UNDP facilitates youth-led research and data literacy for SDGs training

Dec 28, 2017

On 13-15 December 2017, in collaboration with Secretary of State for Youth and Labor, UNDP organised a 3-day training “Youth-Led Research and Data Literacy for Sustainable Development Goals (SDGs).” The training was attended by 34 participants, including youth centre managers and youth facilitators from 12 municipalities in Timor-Leste, coordinators of youth-based associations as well as SDG Youth Ambassadors who gathered in Knua Juventude Fila-Liman (KJFL) in Dili. The participants enjoyed being a part of the innovative Youth Voices Count and Data for Development initiative, which provided them with the opportunity to learn about different types of research, how the tools can be applied to SDGs and the five key steps to designing and conducting in-depth interviews and focus group discussions.

Representative of the Secretary of State for Youth and Labor (SEJT), Mr Marcos da Costa said to the participants during the closing ceremony, "Research is the key to find solutions to problems around us. And as you have completed the training, you are expected to design your own research in your community using the tools and materials that you have learned in the last three days."

UNDP representative Ms Auxiliadora dos Santos emphasized that "UNDP is committed to continue supporting Youth Development and Employment Programs, and establishment of KJFL Center is part the commitment for youth entrepreneurship, employability and youth voice empowerment."

Dr Merve Hosgelen, Project Manager of the 4th National Human Development Report (NHDR), and facilitator of the training said, 'We have visited all municipalities for the preparation of Timor-Leste NHDR. This training was something that all youth centres suggested and we are delighted to be able to fulfil this request. The participants were extremely enthusiastic and I am confident that they are now able to put what they have learnt into practice. Through KJFL and NHDR, we hope to strengthen the voices of youth in decision making. During the training the key messages of TL NHDR, which includes nationwide youth wellbeing research, were also validated. The participants had the opportunity to gain hands on experience in doing research and to network for future research collaboration."

Scroll down to read some thoughts from some of the training participants.

Jorguino Aparicio Savio, Ambassador for Youth Human Rights

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“I am 22 years old and studied abroad for two years in the United States but returned to Timor-Leste in December 2016. I was happy to come back because I was able to bring back to the knowledge that I had learned.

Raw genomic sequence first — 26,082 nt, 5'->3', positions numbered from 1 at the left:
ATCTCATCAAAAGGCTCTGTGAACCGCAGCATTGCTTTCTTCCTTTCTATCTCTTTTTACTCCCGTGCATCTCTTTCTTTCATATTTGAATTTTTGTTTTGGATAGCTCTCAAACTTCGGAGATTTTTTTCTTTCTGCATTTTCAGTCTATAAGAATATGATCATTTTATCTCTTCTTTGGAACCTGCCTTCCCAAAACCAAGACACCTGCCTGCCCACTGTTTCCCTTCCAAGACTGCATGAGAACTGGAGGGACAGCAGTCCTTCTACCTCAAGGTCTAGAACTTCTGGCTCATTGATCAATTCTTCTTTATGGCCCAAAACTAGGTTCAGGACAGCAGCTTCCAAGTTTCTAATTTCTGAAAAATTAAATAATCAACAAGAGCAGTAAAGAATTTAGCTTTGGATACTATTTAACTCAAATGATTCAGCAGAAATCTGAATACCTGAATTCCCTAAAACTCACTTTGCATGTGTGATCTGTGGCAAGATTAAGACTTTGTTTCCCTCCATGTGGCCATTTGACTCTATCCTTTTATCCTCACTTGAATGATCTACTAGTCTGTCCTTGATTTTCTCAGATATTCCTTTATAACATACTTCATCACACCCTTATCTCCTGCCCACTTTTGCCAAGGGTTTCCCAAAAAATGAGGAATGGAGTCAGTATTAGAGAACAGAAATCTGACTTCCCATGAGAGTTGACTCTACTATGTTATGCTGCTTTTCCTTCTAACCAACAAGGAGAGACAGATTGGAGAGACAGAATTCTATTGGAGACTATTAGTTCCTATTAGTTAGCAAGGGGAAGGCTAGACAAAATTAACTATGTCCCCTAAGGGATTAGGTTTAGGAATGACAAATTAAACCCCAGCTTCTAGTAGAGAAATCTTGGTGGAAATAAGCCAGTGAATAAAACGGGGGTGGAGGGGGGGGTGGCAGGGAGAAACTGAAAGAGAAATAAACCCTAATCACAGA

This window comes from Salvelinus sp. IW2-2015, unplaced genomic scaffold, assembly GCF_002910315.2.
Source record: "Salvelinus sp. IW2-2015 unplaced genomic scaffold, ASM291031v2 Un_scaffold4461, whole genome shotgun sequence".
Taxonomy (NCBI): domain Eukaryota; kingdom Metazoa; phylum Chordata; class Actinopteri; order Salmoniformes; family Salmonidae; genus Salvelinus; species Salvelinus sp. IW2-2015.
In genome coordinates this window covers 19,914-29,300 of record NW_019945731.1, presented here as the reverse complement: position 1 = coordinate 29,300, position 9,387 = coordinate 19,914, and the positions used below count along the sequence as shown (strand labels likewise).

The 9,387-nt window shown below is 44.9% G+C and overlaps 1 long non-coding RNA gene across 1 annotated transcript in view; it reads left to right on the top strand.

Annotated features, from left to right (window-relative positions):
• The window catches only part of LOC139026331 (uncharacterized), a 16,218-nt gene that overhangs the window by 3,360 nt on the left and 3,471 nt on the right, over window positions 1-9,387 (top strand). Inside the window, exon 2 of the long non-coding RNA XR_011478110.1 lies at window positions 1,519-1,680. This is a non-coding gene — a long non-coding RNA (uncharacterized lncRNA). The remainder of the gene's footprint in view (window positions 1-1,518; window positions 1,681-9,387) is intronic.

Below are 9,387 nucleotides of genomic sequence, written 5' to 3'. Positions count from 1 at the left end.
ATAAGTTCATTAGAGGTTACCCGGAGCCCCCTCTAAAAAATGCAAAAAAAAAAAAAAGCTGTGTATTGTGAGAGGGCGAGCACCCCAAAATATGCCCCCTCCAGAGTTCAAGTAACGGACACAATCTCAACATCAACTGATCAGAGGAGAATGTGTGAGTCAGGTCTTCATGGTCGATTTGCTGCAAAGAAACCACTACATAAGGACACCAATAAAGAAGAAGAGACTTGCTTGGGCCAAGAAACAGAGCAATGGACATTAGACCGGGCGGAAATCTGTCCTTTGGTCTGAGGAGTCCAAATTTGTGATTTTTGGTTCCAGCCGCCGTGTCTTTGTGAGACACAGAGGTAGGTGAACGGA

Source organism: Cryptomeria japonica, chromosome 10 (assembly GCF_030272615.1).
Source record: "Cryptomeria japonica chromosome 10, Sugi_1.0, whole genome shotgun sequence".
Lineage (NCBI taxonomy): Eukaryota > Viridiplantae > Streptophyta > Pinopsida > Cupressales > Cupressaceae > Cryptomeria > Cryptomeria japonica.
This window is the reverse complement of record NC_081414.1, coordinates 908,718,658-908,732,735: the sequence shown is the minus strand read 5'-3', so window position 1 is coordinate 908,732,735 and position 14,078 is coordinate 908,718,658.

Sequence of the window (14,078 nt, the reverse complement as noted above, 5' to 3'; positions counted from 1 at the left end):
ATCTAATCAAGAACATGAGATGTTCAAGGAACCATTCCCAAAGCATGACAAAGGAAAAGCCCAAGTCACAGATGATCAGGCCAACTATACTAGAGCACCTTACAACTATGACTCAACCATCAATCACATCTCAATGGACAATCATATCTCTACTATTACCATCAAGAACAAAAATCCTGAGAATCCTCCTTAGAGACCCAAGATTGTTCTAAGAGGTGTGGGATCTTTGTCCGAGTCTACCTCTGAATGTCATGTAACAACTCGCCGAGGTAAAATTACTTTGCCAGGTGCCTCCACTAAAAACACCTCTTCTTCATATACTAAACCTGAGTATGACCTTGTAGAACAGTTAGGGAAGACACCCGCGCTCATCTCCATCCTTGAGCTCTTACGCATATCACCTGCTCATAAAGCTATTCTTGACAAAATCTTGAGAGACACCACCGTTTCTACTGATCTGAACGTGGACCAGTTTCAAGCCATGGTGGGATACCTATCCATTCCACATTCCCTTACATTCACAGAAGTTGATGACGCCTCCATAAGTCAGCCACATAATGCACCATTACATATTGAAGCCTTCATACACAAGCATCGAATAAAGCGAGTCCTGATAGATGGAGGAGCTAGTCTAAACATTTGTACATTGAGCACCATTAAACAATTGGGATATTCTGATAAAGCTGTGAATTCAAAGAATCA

“Ï am a co-founder of Timorese Youth Initiative for Development (TYIFD), which started in March 2017. At present, we are operating in Dili and connecting young entrepreneurs with funding and contacts.

“I think it is very important for me to attend this type of workshop. In our organization, we are supporting youth who want to start businesses such as tourism agencies and restaurants. So, this training has enabled me to know how who our targets are, how to properly conduct a survey and conduct quality information.

“Our organisation’s next activity will be the conducting of a survey in Dili to find out how many youths are involved in business and what type of businesses they want to set up, so we can connect them with the right people.”

Sonya Da Costa, Youth Ambassador

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“I am 26 years old and from Aileu Municipality. I am currently studying development economics in Dili and will finish my degree in May next year. After I graduate, I want to continue working with the youth.

“I have been working as a Youth Ambassador since December 2016. Although I currently only cover Dili, I hope to start working in Aileu municipality in the future.

“In 2016, I supported the conducting of an El Niño assessment in three municipalities, which found that the communities had no seeds for planting and their animals had died because there was no food or water. We were trained by and worked together with different UN agencies, INGOs and the Government to collect the information on iPads.

“I was very excited to attend this training because it gave me the opportunity learn new things and expand my skills, as well as meet other people who are working as researchers. We were able to learn how to assess the problems of the community through gathering and analyzing quality data.”

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